X-Wing Alliance

Star Wars: X-Wing Alliance is the sequel to both Star Wars: TIE Fighter and the multiplayer-focused Star Wars: X-Wing vs. TIE Fighter. X-Wing Alliance presents the story of the Azzameen family, a family of space traders. The player assumes the role of Ace Azzameen, the youngest of the Azzameen children, juggling military duty as a fighter pilot for the Rebel Alliance, and allegiance to his family, flying larger heavily armed freighters for the family business, amid a bloody family feud and in the larger context of a galactic civil war.

X-Wing Alliance is the fourth game in the venerable Star Wars space combat series, Like the others, Alliance was created by Lawrence Holland's Totally Games group, so those of you familiar with the series will be on comfortable ground. Totally Games again puts you in the seat of a number of Alliance fighter craft and a few new ships that you've never had the pleasure to commandeer. 

combat

The multiplayer options in Alliance were quite good, considering it was created in 1999. Up to eight people could compete via a LAN or through the MSN Gaming Zone and the game ran well on a 56k or  ISDN connection. Higher was always better but there was a major back-draw. The game was rushed to the market (being part of the original timeline of Return of the Jedi) and Lucas film was about to release Star Wars: Episode I – The Phantom Menace.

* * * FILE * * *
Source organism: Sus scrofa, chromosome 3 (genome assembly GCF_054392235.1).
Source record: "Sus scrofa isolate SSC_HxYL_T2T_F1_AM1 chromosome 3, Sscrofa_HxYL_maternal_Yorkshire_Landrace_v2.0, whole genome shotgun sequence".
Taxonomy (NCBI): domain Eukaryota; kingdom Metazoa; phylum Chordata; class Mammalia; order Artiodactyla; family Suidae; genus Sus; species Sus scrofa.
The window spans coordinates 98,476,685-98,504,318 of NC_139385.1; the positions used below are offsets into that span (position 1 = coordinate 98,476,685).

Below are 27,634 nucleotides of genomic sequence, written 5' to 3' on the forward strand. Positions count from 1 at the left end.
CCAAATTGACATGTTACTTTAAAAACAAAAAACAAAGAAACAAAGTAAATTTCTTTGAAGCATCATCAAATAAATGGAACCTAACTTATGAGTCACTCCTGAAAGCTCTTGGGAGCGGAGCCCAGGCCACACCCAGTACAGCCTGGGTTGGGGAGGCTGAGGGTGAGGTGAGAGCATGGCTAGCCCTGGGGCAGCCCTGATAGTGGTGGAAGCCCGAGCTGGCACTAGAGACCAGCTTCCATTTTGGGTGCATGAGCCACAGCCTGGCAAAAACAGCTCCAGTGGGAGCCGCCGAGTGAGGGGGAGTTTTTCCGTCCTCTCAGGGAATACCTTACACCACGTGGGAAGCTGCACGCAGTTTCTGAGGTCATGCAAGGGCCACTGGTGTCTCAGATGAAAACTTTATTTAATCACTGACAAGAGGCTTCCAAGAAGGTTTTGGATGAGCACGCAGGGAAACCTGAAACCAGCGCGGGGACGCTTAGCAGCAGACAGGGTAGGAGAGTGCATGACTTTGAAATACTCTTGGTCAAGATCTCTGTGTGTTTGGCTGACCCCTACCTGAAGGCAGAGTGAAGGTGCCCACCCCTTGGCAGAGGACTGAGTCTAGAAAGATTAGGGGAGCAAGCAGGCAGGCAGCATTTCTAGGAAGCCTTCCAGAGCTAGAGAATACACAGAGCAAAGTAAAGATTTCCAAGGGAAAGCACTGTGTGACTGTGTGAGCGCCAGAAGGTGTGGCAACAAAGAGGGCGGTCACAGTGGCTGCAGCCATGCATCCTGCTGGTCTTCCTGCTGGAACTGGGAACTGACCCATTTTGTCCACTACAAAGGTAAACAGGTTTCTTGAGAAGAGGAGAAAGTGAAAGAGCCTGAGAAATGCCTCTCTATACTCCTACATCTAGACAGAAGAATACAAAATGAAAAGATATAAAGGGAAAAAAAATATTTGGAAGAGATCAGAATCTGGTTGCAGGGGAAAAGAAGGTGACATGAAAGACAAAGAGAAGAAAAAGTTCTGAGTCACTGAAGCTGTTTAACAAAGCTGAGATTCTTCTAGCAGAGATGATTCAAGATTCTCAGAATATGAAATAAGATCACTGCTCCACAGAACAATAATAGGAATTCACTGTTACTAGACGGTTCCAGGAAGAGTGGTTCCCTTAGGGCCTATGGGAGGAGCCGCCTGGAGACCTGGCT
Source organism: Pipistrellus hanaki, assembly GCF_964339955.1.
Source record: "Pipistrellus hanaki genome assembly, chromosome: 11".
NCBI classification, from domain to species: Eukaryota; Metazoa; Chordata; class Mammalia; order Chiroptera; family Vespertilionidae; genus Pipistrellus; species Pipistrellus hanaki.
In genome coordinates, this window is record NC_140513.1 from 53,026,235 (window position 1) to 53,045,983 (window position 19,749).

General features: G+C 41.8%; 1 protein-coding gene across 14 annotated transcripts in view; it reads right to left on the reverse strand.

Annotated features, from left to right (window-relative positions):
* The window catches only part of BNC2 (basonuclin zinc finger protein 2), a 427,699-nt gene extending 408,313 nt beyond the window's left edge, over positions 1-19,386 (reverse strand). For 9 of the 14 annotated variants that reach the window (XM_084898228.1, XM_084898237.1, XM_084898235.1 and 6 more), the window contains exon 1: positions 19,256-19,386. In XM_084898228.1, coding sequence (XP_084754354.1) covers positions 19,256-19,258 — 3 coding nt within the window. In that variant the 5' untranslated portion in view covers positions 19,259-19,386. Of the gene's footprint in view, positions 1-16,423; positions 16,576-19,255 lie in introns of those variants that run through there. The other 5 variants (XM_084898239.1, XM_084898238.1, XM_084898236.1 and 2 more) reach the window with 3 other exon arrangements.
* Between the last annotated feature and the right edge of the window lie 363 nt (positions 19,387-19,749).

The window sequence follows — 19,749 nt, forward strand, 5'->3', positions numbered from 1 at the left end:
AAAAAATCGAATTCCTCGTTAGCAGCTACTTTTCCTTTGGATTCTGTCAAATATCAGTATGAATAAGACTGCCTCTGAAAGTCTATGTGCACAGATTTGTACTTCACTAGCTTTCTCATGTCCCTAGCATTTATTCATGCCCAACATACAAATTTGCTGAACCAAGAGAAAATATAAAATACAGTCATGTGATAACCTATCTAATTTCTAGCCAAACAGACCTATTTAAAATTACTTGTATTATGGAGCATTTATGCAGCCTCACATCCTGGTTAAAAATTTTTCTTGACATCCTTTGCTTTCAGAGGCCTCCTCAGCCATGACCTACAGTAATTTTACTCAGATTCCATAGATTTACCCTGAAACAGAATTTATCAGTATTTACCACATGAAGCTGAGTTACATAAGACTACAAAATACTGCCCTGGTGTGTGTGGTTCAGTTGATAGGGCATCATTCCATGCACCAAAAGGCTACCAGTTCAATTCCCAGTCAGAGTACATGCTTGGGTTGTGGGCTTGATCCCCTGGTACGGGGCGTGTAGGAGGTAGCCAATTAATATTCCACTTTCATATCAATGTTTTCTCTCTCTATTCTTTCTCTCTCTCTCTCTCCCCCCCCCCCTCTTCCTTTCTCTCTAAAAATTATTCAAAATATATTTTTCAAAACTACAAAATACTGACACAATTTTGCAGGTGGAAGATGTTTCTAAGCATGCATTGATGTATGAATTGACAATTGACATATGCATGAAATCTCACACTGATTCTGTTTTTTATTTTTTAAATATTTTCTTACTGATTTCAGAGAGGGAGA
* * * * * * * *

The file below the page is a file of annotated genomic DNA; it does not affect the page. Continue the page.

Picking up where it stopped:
As a result the implementation of the netcode was not perfect. The player acting as server had an advantage we will not explain here (classified). The best players in the Zone knew all those quirks and therefore ruled the game.  

XWA Pilots could choose between 28 different fighter craft from both the Alliance and Imperial factions (as well as a few non-aligned ships), each offering a unique flying experience. For example, the A-Wing is swift and can out turn nearly every other craft in the game, but is lightly armored. The Imperial Shuttle, on the other hand, is a sloth in comparison, but it can dish out plenty of damage and take a beating to boot. In addition to the ship variety, there's a nice diversity of game types, ranging from simple races to the standard deathmatch to huge capital ship runs. Nearly every game variable is customizable by the host, who will have full control over such variables as time limit, point limit, and the setting of the mission (either in deep space, a mine field, or an asteroid field). 

Murgen started playing via 64k ISDN with low ping (5 ms). Unfortunately ISDN was dial-up and charged per minute making XWA and TLords an expensive hobby. He switched to cable in 2001 but cable was slow and had a very high latency due to insufficient capacity to the actual internet. His rating plummeted down, playing was no longer fun. ADSL became available in 2003 but it was too late. XWA was fading away, and so was the MSN Gaming Zone. It was time to move on.  

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